34 Times Cats Acted So Audacious That Their Owners Put Up A Sign To Warn Others About Their Ways
Odds are, if you’ve made it here, you’re a big fan of cats, giant floofs, and those of the feline persuasion. Congratulations—and welcome to the club. Here’s your complimentary badge and cat list. Cats can be incredibly adorable and they’re bound to attract the attention of passersby, whether they’re strutting their stuff outside or showing off their shiny coats through the window.
However, this constant attention (however meowgnificent) can be exhausting. So some owners write up fun notes and put up lighthearted warnings for other people to read, so they know what (not) to do with their cats. Our feline-loving team at Bored Panda has collected some of the most engaging cat notes from all over the net, so we invite you to enjoy this list and have a scroll.
Pssst—upvote the photos you liked the most. And if you’ve seen any great notes about pets out in the wild with your own two eyes, tell us all about them in the comments! In the mood for some more fluffy content? Check out Bored Panda’s recent wholesome post about a postman cat right here.
Ingrid Johnson, a certified cat behavior consultant and the founder of Fundamentally Feline, went into detail with Bored Panda about the relationship between cats and strangers, the issues this sometimes causes, how best to circumvent them, and how strangers might react to friendly notes. Read on for our full insightful interview with Johnson.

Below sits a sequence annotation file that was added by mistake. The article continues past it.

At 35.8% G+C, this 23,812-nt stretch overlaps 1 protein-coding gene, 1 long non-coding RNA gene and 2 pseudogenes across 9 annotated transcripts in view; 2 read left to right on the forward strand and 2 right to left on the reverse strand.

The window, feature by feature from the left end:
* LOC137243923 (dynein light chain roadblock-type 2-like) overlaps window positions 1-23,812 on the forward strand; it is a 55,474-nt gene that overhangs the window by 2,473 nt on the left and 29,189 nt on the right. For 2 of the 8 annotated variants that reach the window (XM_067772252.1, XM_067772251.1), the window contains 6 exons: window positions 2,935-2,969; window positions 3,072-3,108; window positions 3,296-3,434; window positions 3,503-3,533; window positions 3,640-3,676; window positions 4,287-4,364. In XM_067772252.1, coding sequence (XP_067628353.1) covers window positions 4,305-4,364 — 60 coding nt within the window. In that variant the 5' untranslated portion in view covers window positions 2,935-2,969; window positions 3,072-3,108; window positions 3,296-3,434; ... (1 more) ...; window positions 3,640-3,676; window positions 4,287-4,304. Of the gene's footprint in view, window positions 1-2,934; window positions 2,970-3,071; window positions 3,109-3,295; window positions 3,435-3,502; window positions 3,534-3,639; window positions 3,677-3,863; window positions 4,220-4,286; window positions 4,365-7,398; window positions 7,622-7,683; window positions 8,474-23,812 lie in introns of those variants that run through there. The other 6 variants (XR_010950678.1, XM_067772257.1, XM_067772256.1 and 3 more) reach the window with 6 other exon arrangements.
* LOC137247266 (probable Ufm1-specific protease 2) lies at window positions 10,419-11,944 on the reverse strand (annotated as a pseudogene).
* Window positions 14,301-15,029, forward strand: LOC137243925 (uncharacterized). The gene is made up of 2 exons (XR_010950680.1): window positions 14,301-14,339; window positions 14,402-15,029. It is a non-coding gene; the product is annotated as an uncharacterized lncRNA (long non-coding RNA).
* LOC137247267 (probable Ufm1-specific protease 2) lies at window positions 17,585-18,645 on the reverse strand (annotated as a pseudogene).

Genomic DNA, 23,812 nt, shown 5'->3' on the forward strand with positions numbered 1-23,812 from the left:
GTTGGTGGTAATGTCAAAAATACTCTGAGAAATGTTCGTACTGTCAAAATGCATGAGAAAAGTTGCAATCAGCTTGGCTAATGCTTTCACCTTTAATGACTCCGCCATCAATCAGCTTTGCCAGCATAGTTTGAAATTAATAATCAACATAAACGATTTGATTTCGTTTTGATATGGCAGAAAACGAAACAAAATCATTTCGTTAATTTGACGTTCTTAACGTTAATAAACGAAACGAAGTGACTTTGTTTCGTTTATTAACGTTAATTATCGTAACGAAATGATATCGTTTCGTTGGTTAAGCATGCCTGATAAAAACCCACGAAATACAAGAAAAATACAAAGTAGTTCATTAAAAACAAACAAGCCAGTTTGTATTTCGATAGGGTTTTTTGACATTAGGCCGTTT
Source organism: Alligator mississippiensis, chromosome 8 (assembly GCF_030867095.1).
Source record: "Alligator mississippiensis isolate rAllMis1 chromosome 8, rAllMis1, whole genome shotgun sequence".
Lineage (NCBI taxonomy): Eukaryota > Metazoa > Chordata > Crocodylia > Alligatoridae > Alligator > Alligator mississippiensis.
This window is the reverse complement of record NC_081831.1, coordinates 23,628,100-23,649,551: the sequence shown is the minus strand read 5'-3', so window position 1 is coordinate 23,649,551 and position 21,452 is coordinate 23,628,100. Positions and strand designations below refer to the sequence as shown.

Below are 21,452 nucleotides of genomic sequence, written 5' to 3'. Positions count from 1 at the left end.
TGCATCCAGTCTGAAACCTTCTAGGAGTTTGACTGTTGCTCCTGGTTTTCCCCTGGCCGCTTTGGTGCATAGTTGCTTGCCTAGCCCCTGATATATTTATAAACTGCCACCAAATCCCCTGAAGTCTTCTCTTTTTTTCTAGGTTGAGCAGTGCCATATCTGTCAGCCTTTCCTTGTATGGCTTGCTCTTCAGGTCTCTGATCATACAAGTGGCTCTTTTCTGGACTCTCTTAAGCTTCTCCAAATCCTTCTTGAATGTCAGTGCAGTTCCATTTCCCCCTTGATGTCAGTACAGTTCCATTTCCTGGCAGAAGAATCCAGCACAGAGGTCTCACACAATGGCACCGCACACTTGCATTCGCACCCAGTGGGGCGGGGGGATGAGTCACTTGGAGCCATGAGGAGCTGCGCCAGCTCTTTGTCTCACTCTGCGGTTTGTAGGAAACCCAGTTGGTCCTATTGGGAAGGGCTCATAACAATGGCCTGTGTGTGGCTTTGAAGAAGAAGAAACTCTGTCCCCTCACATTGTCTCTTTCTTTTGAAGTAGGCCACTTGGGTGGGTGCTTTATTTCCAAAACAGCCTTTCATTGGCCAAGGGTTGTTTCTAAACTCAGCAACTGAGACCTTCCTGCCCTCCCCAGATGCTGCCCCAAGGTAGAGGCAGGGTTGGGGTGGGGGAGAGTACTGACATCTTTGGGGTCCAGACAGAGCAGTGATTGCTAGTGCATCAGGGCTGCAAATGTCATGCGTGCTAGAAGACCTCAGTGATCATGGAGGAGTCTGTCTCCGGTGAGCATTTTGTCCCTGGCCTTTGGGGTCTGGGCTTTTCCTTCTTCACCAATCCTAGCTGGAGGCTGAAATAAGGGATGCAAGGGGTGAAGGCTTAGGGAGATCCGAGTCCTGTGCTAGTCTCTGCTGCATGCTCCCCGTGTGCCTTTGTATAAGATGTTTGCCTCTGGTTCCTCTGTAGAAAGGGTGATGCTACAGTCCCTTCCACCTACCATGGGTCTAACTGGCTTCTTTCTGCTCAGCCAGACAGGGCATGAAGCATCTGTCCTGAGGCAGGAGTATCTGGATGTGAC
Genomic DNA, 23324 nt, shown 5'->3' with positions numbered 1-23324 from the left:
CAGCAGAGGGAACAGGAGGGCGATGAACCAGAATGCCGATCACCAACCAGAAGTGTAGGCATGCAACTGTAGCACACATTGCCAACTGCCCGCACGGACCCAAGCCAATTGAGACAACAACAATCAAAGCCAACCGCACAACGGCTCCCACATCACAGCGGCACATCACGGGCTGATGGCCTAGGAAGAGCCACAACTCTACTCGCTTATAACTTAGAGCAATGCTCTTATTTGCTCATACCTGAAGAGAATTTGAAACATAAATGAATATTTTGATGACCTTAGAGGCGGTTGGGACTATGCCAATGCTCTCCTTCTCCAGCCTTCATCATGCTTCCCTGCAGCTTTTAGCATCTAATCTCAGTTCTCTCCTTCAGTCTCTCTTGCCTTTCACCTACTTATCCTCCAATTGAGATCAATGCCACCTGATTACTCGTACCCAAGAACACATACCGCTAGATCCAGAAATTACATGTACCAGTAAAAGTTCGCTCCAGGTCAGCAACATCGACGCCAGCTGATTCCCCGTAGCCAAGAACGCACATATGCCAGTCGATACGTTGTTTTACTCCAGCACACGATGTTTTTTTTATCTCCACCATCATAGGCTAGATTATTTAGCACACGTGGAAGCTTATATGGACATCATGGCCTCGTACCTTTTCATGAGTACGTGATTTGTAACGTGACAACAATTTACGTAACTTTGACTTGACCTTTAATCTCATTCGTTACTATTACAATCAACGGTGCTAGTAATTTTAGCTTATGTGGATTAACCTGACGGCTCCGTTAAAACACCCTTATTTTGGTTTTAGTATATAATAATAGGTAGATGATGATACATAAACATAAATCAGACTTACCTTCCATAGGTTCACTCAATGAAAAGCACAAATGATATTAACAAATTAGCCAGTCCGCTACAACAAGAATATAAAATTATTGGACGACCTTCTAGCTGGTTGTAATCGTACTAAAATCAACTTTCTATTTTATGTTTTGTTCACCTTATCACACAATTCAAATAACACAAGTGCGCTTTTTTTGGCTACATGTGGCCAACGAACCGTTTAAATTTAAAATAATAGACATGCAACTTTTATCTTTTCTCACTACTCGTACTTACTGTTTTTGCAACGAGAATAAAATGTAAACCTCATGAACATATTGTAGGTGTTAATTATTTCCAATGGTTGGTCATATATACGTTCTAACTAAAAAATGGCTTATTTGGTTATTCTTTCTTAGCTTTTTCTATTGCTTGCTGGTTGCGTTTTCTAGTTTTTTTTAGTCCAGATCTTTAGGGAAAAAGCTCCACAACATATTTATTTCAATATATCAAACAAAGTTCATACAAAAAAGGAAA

My mother asked me to run her country garage sale for a while. A sign became necessary due to his misleadingly cuddly appearance.
Cat behaviorist Johnson said that strangers really do affect outdoor cats by interacting with them. The effect depends on the person in question and what they do. "They could be made fearful if passers-by do not treat them kindly but could be also made more friendly and outgoing if they have a lot of nice experience and are rewarded with food and affection."
One thing that a lot of folks don't think about when feeding cats in the 'wild' is that they might have very specific diets that are meant to treat medical conditions. "Well, who knows what they are eating outside on the neighbors' porch? A Good Samaritan could be putting food out for stray cats that falls short of the special characteristics of the prescription diet the cat needs," Johnson warned.
According to the cat behaviorist, how people react to friendly notes that owners leave behind about cats really depends all on the individual in question. "Quite sadly, many people still see cats as pests, so attempts to run them off of their property may persist despite being asked to be nice to the cat," Johnson highlighted that not everything is as friendly and perfect as we'd like in the real world.
"Another factor that people do not think about is that the roaming outside cats can negatively affect the lives of indoor-only cats and really wreak havoc. Oftentimes, when cats are indoors and they see cats coming up to their home and hanging around their doors and windows, they feel very threatened," the expert said.